Will London Week be the Most Sustainable this Month?

Both emerging designers and heritage brands put their best heel forward towards sustainability on the Spring/Summer runways.

By Anastasia Barbuzzi

Date September 19, 2018

Recycled plastics, no fur, eco-friendly production processes… it’s highly likely that London Week (LFW) will be the most sustainable seven day escapade there is this month.

LFW follows a highly anticipated NYFW every year, and this September it established an ecological standard for Milan and Paris Fashion Week designers to live up to. First with the British Fashion Council (BFC) banning fur, then with Burberry announcing that it will no longer be using real fur and will stop incinerating dead stock, and then with an 100 per cent sustainable opening night thanks to Vin + Omi.

While show goers gathered around the Grand Terrace of St. Pancras International on Sept. 13, 2018, the designer duo held their largest event to date that helped celebrate the reopening of St. Pancras station’s public water fountain to help cut the use of plastic bottles. Vin + Omi made a statement by featuring only clothes crafted from eco-sustainable textiles and processes.

The next day, The Regent Street Cinema showed an exclusive screening of The True Cost movie hosted by Annie Lennox; a film about the human and environmental costs that the production of clothes has on the earth featuring interviews with the world’s leading influencers in sustainable fashion and advocacy including Stella McCartney, Livia Firth and Vandana Shiva.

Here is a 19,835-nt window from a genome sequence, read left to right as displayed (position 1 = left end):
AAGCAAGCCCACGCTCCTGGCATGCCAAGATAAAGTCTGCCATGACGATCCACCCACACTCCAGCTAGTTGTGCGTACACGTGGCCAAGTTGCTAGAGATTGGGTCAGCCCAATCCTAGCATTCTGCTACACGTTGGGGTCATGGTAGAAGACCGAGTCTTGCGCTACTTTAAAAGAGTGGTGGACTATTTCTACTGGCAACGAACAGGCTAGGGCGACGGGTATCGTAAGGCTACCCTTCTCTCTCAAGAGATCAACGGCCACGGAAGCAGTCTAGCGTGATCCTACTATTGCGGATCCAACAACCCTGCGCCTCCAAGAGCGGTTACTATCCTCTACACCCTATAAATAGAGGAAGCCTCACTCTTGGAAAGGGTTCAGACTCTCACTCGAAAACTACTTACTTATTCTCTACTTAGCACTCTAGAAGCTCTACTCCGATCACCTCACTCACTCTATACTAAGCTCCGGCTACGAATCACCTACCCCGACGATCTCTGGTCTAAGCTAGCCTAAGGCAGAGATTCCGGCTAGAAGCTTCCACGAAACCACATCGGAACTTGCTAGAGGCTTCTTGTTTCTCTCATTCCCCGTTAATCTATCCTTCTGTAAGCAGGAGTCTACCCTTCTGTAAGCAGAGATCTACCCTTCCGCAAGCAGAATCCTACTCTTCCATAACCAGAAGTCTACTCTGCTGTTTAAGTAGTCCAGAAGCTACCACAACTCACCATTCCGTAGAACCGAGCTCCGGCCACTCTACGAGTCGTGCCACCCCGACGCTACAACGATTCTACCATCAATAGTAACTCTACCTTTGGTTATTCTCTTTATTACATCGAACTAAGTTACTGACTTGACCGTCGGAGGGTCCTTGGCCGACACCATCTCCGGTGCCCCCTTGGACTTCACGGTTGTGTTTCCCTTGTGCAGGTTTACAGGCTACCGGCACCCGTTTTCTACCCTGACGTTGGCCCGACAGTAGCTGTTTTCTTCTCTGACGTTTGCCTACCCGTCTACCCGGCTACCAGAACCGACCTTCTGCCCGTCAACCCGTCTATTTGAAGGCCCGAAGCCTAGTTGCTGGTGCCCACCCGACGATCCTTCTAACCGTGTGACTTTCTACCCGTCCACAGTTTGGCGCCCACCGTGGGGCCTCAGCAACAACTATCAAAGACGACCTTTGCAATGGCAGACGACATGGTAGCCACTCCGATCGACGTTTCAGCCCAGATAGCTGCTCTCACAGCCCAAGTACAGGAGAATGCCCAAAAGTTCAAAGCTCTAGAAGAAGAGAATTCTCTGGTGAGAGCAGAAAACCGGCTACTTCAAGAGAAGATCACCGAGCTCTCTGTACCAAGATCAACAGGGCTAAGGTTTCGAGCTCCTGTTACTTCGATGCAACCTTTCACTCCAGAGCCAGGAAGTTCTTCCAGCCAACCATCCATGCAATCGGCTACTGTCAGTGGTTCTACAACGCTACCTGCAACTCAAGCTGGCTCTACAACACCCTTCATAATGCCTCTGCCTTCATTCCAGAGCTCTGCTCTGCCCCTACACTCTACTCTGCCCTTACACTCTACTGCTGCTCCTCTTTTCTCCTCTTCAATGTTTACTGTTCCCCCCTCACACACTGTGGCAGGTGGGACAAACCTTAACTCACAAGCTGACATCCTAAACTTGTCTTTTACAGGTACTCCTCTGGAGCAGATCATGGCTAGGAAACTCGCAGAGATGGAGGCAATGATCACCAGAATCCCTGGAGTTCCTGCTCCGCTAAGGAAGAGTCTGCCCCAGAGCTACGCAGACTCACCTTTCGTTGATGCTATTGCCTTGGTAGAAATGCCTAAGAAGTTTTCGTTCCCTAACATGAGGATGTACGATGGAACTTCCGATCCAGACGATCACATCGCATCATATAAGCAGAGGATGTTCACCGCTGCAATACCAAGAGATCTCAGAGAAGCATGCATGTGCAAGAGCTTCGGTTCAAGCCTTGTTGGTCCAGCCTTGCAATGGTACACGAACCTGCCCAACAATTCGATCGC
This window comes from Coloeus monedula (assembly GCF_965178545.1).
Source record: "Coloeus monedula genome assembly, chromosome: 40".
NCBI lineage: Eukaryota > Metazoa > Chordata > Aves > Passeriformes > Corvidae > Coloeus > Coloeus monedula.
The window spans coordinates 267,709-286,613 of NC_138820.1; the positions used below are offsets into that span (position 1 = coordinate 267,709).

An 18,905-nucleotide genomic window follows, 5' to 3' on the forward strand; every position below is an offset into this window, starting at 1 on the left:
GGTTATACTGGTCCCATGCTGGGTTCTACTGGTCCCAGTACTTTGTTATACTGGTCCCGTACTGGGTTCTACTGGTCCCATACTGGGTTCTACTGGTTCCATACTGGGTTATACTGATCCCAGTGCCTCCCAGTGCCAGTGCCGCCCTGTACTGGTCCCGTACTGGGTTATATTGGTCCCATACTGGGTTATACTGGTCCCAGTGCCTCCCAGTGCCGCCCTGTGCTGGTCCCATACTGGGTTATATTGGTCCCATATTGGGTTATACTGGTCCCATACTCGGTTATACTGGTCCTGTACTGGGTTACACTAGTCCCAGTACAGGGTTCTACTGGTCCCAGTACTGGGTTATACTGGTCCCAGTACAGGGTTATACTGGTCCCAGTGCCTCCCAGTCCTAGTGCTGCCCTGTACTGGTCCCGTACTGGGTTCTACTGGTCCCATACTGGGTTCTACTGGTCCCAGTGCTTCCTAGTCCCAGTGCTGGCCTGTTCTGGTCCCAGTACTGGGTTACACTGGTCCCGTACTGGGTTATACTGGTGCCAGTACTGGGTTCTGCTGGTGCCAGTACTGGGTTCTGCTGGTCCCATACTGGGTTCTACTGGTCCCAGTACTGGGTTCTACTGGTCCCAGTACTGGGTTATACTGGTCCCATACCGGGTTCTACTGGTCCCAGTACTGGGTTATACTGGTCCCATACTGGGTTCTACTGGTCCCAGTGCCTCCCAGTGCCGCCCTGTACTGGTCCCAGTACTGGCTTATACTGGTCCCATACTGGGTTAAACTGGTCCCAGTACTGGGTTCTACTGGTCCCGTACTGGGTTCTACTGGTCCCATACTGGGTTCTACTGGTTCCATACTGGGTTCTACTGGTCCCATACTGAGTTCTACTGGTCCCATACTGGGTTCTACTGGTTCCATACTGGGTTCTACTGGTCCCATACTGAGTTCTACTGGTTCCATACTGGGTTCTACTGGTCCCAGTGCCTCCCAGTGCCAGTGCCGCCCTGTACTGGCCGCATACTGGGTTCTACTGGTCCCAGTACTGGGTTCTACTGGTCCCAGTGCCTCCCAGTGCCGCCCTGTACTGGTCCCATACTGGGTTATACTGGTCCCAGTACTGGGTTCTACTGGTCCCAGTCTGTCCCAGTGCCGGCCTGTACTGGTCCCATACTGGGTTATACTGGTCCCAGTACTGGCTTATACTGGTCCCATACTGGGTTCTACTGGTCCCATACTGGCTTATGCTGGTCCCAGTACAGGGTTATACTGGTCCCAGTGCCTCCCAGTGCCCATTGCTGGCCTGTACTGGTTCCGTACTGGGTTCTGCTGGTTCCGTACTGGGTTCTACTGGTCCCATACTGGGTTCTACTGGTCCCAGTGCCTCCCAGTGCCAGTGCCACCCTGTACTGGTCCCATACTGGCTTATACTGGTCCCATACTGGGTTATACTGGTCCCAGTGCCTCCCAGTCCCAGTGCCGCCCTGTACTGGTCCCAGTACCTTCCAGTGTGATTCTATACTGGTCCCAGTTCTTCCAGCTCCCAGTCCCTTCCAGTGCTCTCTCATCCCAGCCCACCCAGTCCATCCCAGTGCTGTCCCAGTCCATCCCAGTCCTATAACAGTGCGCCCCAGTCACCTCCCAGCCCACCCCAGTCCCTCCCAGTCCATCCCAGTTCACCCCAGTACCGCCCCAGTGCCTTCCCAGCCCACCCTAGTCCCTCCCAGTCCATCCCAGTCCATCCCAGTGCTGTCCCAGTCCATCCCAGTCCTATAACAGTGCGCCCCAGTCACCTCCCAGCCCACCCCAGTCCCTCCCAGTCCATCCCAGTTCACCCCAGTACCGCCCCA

Perhaps two of the most awaited and photographed shows this LFW were Richard Malone and Burberry. Since the inception of his brand, Malone has been committed to being a sustainable brand with his textiles revolving around recycled plastics and hand-woven fabrics by an all-female community in India.

Malone’s earliest collections also used recycled materials from a building site his father worked on, which were reflected in the fence-like details in his designs on the catwalk. A new relationship with Italian fabric house Taroni, named the “Most Sustainable Producer” by the Green Carpet Fashion Awards last year, has added another element to his Spring/Summer collection as well.

Not only did Burberry make a splash with walking 133 models down the runway on Monday, the brand’s new artistic director Riccardo Tisci announced that he put an end to lighting up piles of unsold product in order to reduce emissions.

After launching a responsibility agenda last year, Burberry was recently named the leading luxury brand in the 2018 Dow Jones Sustainability Index, which tracks the performance of companies in terms of economic, environmental and social criteria. The company has been apart of the index for four years as a result of a series of eco-friendly initiatives.

Now it’s time to see just how sustainable Milan Fashion Week (MLF) will get.

PHOTOGRAPHY VIA INSTAGRAM/@LONDONFASHIONWEEK

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